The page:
5-Year Average American Inflation Rate

5-Year Average American Inflation Rate (Created by Author from Inflation Data)

My target return on the preferred shares is to keep pace with the rate of inflation with a 95% confidence interval, so my target yield on the preferred shares is 9%.

There is no doubt that we are currently in a period of high inflation. I doubt, however, that inflation will be above the levels seen in 1977-81 for the next five years given the current position taken by the Canadian and U.S. Central Banks.

A Look at Algonquin’s Preferred Shares

Preferred Issuance

Reset Date

Reset Rate Mechanics

Current Yield

Reset Rate Estimate

Yield at Reset



GCAN5YR + 2.94%


6.557% (3.617%+2.94%)




GCAN5YR + 3.28%


6.897% (3.617%+3.28%)


In the table above, the current yield assumes if you held from today to Dec. 31, 2023, you’d get five dividends (December 2022, March 2023, June 2023, September 2023, and December 2023). The contractual language in the Preferred A prospectus indicates that the Dec. 31, 2023 payment would be at the new rate. Other websites have a lower forward yield as it excludes the final payment, but I have included it above as it reflects what you would expect to receive if you held the shares to the reset date. As per the Preferred Share Prospectus dated Nov. 2, 2012, page 9 (subscription required; also available on SEDAR):

‘Subsequent Fixed Rate Period’ means for the initial Subsequent Fixed Rate Period, the period from and including Dec. 31, 2018, to, but excluding, Dec. 31, 2023, and for each succeeding Subsequent Fixed Rate Period, the period commencing on the day immediately following the end of the immediately preceding Subsequent Fixed Rate Period to, but excluding, Dec. 31 in the fifth year thereafter.

Yield at reset assumes that the shares do not change in value. Under the assumptions above, the reset rate would be 6.557%, implying a $1.639 dividend on a $17.10 current share price. Both shares currently trade at a discount to the redemption price of $25 (Preferred A – 31.6%, Preferred D – 26.1%), providing further potential upside in addition to the dividend yield.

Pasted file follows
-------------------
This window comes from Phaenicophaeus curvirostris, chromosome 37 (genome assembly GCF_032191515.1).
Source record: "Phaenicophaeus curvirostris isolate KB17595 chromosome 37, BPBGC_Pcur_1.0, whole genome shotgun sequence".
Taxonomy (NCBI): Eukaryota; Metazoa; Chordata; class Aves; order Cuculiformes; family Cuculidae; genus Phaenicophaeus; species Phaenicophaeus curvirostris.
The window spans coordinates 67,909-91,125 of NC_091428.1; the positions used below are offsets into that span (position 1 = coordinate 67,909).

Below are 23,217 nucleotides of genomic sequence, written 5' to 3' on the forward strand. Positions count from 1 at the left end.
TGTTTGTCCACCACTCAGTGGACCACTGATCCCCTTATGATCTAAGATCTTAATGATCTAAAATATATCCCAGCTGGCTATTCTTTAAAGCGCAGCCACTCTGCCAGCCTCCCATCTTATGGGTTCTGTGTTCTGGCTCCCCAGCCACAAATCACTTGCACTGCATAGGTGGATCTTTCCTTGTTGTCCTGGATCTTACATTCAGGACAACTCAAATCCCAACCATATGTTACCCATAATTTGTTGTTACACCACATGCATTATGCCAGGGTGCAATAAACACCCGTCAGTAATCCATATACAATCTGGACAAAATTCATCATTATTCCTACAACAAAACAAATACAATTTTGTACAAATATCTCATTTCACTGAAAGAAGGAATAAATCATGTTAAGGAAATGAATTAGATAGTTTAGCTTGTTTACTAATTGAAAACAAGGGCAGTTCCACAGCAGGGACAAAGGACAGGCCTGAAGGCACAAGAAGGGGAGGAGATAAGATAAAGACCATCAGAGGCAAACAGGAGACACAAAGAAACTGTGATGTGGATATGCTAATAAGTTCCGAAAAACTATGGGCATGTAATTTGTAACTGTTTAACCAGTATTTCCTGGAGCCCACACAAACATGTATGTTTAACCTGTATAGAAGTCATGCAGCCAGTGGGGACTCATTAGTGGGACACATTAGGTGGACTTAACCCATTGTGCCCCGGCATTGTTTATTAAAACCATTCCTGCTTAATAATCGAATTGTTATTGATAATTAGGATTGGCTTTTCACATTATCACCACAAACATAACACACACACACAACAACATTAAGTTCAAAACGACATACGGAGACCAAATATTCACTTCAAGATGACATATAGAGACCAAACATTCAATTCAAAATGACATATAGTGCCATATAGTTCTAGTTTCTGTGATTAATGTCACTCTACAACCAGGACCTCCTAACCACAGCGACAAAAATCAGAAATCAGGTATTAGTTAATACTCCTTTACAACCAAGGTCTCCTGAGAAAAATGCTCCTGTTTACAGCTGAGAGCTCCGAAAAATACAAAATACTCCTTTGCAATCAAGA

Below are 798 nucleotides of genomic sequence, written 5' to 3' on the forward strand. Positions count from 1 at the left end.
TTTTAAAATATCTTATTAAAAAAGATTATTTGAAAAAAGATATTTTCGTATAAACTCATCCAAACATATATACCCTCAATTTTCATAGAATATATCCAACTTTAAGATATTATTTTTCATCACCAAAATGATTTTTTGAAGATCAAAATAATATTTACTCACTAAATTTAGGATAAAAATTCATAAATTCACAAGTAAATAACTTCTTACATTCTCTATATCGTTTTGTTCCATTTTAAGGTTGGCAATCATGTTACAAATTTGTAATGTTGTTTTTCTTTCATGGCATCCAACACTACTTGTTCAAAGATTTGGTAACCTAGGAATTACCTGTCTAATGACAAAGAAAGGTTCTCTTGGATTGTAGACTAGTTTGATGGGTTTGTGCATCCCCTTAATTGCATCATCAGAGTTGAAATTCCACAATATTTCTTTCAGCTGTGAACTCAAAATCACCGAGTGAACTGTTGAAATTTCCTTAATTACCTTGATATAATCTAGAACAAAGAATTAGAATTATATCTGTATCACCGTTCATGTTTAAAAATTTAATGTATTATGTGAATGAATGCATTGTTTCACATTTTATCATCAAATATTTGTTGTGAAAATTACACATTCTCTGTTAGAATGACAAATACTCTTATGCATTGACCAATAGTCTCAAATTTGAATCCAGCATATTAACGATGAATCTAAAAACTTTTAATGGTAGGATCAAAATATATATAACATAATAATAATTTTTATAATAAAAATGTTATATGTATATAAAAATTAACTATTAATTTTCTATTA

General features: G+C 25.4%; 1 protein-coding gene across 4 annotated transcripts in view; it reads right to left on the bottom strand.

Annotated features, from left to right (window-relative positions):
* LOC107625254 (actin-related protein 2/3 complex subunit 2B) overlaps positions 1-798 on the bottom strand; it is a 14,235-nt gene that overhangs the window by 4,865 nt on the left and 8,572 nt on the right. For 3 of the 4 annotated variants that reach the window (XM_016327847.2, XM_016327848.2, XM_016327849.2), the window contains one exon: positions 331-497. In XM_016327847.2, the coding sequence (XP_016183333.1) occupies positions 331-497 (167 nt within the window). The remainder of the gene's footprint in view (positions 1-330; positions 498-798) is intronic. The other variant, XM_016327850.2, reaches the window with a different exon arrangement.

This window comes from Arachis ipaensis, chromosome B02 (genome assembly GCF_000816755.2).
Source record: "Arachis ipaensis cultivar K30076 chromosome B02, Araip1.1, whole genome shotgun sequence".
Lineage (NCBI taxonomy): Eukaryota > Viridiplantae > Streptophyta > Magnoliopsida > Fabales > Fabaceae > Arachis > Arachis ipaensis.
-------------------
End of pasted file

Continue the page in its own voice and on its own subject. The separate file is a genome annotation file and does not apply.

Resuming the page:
There is a risk that the five-year interest rate declines prior to the rate reset, lowering the yield at reset below our 9% threshold. That’s why I’d favor the Preferred A shares as they have a slightly shorter period over which the reference rate could decline. This rate reset occurring in 14 months also reduces the amount that the share price will decline if interest rates continue to rise, as the discount of the current coupon is over a relatively short period.

Another risk to consider when investing in these shares is the liquidity. The average volume is 2,000, which can make trading into or out of a position challenging and costly with the bid-ask spread currently sitting at $0.40, 2.35% of the share price. This makes this investment most suitable for those looking to buy and hold the investment for the long term.


After the recent significant decline in the share price, Algonquin’s preferred shares provide a reasonable risk-adjusted rate of return as a more conservative portion of a portfolio for those who are looking to buy and hold for the long term.

Disclosure: I/we have no stock, option or similar derivative position in any of the companies mentioned, and no plans to initiate any such positions within the next 72 hours. I wrote this article myself, and it expresses my own opinions. I am not receiving compensation for it (other than from Seeking Alpha). I have no business relationship with any company whose stock is mentioned in this article.